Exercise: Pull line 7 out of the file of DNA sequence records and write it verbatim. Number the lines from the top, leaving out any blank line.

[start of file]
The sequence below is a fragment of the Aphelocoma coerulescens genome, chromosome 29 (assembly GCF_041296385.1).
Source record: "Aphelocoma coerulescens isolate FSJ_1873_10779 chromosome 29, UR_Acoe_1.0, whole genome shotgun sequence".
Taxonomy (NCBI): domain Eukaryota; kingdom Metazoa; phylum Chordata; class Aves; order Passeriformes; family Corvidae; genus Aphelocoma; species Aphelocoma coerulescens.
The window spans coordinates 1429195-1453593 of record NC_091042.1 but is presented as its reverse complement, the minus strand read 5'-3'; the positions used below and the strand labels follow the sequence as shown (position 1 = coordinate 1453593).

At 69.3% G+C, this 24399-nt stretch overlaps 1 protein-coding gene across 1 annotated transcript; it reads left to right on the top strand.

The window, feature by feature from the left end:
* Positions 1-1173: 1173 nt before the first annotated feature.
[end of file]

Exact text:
* Positions 1-1173: 1173 nt before the first annotated feature.